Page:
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maximization problem

# maximization problem

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12/21/2012

20/01/2009
Problem
Klein Chemicals , Inc., produces a special oil-base material that is currently in short supply. Fourof Klein’s customers have already placed orders that together exceed the combined capacity of Klein’s two plants. Klein’s management faces the problem of deciding how many units it shouldsupply to each customer. Because the four customers are in different industries, different pricescan be charged based on the various industry pricing structures. However, slightly different pro-duction costs at the two plants and varying transportation costs between the plants and custom-ers make a “sell to the highest bidder “ strategy questionable. After considering price , productioncosts , and transportation costs, Klein has established the following proﬁt per unit for each plant-customer alternative.
Applied Quantitative Analysis
Applied Quantitative Analysis- Transportation maximization problem
1

20/01/2009
Background
The problem given to us is one of a Proﬁt maximization problem. The question provides details of 2 sources with their supply to 4 destinations & their respective demands. It is an unbalancedtransportation problem with demand exceeding the supply. So it is compensated with a dummy supply origin with costs of transportation in the row accounted for as 0. It is the reverse of a nor-mal transportation problem which involves minimization of cost.However, to solve the same we ﬁrst need to convert the given problem into a minimization one by subtracting all the proﬁt ﬁgures from the highest given ﬁgure & carry on as a normal one
Assumptions
Let,X11 denote the number of units shipped from origin 1 (Clifton Springs) to destination 1 (D1),X12 denote the number of units shipped from origin 1 (Clifton Springs) to destination 2 (D2),and so on.There are 2 (m) origins and 4 (n) destinations, hence there are 2*4 (m*n) = 8 decision variables.The objective of the transportation problem is to maximize the total proﬁt, the proﬁt expressions would be as follows:Proﬁt for units shipped from Clifton Springs = 32 X11 + 34 X12 + 32 X13 + 40 X14Proﬁt for units shipped from Danville = 34 X21 + 30 X22 + 28 X23 + 38 X24 With 2 plants, Klein Chemicals Inc. has two supply constraints.X11 + X12 + X13 + X14 <= 5000 Clifton Springs supply X21 + X22 + X23 + X24 <= 3000 Danville supply  With 4 distribution centers, Klein Chemicals Inc. has four demand constraints.X11 + X21 = 2000 D1 demandX12 + X22 = 5000 D2 demandX13 + X23 = 3000 D3 demandX14 + X24 = 2000 D4 demandCombining the objective function and constraints into one model provides a 8-variable, 6-constraint linear programming formulation of the Klein Chemicals Inc Transportation problem.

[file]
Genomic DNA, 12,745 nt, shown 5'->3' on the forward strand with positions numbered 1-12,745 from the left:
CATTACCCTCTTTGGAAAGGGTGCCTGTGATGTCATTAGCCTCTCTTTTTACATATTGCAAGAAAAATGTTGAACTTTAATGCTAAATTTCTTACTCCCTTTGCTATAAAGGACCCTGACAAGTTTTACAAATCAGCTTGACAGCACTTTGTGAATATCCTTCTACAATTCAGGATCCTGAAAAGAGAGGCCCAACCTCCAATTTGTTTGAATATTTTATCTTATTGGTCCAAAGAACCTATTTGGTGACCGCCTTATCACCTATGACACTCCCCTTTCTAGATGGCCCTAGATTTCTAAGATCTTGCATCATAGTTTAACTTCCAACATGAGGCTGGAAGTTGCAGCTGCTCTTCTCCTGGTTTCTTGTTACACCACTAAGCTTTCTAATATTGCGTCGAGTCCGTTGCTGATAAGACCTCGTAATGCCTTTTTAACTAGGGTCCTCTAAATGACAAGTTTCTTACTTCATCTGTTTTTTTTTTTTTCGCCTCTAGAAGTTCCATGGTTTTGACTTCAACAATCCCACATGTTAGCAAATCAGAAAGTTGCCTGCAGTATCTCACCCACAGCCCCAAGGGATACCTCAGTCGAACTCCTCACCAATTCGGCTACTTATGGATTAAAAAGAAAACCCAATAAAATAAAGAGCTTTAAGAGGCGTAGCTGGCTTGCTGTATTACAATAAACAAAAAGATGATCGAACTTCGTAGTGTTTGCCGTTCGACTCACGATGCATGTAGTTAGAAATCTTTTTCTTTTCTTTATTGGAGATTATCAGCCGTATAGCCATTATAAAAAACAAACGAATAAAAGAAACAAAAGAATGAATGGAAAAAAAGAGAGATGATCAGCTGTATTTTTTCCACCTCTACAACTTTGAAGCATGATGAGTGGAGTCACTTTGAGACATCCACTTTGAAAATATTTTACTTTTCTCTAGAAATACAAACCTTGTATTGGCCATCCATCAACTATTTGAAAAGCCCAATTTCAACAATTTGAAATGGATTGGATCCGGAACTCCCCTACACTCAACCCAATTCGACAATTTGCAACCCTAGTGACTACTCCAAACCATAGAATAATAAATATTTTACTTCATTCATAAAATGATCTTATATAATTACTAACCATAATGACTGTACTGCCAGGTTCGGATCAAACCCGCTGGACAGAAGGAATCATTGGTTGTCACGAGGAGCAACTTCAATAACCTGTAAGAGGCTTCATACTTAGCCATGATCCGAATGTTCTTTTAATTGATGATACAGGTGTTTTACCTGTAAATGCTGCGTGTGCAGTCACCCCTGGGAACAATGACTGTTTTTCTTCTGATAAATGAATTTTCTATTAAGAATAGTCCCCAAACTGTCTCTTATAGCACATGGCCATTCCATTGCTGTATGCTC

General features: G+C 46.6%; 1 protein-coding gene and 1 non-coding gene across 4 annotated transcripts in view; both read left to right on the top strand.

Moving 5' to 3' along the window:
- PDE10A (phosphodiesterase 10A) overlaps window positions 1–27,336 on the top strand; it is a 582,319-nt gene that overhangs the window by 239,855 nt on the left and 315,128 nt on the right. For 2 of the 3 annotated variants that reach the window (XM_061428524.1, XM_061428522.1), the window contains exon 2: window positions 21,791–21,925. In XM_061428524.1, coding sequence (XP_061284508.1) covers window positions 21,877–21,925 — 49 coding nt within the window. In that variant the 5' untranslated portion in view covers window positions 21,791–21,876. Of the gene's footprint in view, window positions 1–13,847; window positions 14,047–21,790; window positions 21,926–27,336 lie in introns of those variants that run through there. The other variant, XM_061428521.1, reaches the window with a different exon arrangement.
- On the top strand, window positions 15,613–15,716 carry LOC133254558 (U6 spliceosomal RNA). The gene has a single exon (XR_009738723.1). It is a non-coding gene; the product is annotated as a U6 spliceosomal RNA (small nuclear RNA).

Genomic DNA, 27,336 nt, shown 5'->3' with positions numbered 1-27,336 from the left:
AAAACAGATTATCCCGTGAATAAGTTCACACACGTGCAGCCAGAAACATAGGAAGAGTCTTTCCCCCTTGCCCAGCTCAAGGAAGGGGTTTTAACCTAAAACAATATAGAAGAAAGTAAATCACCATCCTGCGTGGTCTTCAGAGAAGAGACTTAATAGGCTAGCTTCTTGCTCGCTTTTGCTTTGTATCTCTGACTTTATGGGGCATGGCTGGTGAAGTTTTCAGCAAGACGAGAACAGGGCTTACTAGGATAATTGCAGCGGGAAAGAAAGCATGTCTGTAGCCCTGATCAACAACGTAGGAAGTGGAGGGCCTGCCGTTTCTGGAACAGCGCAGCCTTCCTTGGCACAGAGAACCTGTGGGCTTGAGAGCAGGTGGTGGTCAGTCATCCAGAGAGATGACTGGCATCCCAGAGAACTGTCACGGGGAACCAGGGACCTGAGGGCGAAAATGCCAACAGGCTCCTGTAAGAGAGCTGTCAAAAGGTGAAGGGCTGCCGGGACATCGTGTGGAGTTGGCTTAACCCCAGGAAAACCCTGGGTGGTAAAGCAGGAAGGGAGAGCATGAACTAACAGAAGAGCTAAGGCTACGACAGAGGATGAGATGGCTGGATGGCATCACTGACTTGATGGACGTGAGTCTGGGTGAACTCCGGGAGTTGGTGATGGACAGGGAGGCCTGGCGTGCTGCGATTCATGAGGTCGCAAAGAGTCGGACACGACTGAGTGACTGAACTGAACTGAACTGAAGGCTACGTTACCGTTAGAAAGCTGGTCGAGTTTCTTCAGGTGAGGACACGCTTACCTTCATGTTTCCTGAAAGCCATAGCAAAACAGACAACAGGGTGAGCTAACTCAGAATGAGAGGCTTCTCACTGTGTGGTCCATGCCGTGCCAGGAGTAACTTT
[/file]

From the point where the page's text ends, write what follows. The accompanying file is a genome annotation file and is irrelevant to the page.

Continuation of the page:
Applied Quantitative Analysis
Applied Quantitative Analysis- Transportation maximization problem
2

20/01/2009
MAX 32 X11 + 34 X12 + 32 X13 + 40 X14 + 34 X21 + 30 X22 + 28 X23 + 38 X24Subject to (s.t)X11 + X12 + X13 + X14 <= 5000 Clifton Springs supply X21 + X22 + X23 + X24 <= 3000 Danville supply X11 + X21 = 2000 D1 demandX12 + X22 = 5000 D2 demandX13 + X23 = 3000 D3 demandX14 + X24 = 2000 D4 demandXij >= 0 for i=1, 2; j=1, 2, 3, 4
Input Table
Applied Quantitative Analysis
Applied Quantitative Analysis- Transportation maximization problem
3